The ‘-t’ option specifies the file type - this is optional, Linux is intelligent enough to see that the image you are mounting is of the iso9660 file type so you could just as well type.

mount -o loop /home/cgerada/films/the_dark_knight.iso /mnt/image

then cd into the /mnt/image directory to use the files ie cd /mnt/image.

To convert an MDF (alcohol 120) file to an ISO

type mdf2iso filename.mdf newfilename.iso

and then mount the ISO file.

Saturday, July 19, 2008

How to Upgrade your full distribution of Ubuntu to the latest version

For your server that doesn't have a gui
sudo -i
enter your root password
apt-get install update-manager-core
this will do a complete update to the latest version of Ubuntu, including updating of your sources list

on a desktop installation were you have Gnome or KDE installed press ALT -F2 then type
update-manager --devel-release and then click on run
this will also do a complete upgrade.

Friday, July 18, 2008

Look from 15 ft away

When you look at this picture up close you see its Albert Einstein.

But if you stand 15 feet away,

It will become Marilyn Monroe.

Give it a try

Wednesday, July 9, 2008

How to deny users access to certain sites at specific times

right, now you've got Squid up and running and its saving your company oodles of bandwidth as it serves cached websites to your users. other great features of squid is its use of Access lists (ACL's). Here is a way that you can restrict your users access to specific sites during specific times, lets say for this example that you do not want your users to access youtube, facebook and myspace between 8:30 am and 5:00pm but you didn't mind if they accessed those sites before 8:30am and after 5:00pm one way of accomplishing this is the following.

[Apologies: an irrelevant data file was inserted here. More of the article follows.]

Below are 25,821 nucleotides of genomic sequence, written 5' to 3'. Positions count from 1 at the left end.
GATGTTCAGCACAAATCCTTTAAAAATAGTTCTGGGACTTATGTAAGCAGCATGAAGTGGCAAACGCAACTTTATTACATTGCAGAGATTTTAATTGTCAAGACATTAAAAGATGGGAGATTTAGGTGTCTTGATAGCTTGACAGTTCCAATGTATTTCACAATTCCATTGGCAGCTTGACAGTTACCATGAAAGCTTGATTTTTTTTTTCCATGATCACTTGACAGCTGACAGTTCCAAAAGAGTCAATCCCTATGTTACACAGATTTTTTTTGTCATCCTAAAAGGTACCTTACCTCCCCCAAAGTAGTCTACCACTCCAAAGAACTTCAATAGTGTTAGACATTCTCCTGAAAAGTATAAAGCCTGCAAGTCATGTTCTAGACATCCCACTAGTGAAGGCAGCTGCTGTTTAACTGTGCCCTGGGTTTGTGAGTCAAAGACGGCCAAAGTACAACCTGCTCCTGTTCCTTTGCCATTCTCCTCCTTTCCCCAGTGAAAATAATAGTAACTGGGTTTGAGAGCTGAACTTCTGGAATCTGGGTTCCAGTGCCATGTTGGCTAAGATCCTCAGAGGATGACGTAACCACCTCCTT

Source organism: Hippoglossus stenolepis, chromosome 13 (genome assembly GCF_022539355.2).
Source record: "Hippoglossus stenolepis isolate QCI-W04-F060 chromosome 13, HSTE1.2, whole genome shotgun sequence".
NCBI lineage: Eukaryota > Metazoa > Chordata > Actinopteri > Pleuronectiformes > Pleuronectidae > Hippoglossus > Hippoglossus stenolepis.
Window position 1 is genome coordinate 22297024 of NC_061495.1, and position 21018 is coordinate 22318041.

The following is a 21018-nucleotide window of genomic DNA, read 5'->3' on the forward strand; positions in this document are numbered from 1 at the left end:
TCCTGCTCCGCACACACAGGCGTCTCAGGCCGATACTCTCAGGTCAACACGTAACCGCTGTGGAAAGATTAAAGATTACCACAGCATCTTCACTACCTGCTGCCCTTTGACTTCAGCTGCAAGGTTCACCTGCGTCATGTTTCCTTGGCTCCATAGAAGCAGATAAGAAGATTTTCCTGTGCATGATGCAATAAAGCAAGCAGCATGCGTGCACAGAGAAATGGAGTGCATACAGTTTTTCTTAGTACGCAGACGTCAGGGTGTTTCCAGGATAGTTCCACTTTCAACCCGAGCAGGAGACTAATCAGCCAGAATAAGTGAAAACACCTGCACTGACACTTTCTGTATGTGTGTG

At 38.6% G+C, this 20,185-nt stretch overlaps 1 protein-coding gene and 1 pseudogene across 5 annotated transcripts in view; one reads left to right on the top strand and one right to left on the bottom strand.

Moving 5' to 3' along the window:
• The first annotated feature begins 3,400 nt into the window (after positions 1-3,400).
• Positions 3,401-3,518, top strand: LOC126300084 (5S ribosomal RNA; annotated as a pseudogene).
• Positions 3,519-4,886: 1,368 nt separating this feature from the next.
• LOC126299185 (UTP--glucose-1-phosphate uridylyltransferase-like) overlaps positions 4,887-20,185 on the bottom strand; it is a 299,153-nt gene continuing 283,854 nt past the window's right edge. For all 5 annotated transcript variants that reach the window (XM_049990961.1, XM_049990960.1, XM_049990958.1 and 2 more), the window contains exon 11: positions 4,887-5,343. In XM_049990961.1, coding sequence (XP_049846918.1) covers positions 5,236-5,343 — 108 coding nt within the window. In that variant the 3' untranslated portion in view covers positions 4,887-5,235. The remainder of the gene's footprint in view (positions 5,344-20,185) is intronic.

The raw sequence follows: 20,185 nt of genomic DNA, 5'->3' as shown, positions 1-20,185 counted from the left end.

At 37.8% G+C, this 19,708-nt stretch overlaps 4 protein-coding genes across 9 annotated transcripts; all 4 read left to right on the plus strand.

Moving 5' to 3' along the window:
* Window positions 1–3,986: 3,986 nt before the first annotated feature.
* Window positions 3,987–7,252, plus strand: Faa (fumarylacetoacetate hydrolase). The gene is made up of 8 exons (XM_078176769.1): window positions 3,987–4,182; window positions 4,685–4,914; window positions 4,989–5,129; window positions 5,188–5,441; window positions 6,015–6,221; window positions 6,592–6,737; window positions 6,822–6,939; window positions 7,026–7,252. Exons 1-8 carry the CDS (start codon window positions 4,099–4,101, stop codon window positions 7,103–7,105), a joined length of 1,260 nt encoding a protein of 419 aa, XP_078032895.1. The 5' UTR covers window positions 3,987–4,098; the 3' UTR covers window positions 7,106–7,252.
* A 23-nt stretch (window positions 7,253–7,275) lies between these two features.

create a file in your /etc/squid/ directory called band_sites
you can do this by typing vi /etc/squid/band_sites
then in the empty file put a list of sites you want to ban your users from visiting
like so

save the file by typing :wq
change the ownership of the file so that the squid group can access the file
chown root.squid /etc/squid/band_sites
and then change the permissions to the file
chmod 640 /etc//squid/band_sites

edit your squid configuration file and then add the following ACL's.
It is important that you put these ACL's at the top
of the file, before your http_access allow our_networks
since ACL's are applied from top to bottom.
vi /etc/squid/squid.conf
acl work_time time 8:30-17:30
acl band_sites dstdom_regex -i "/etc/squid/band_sites"
http_access deny band_sites work_time

save your config file
and then reload squid by typing
/etc/init.d/squid reload


Squid Proxy quick and easy

the Squid config file can be quite daunting as it has over 4000 lines.

here's how to get squid up and running quickly.

Before activating squid you need to add three lines to the config file.
You need to add the hostname of your squid server. To do this add the following line to your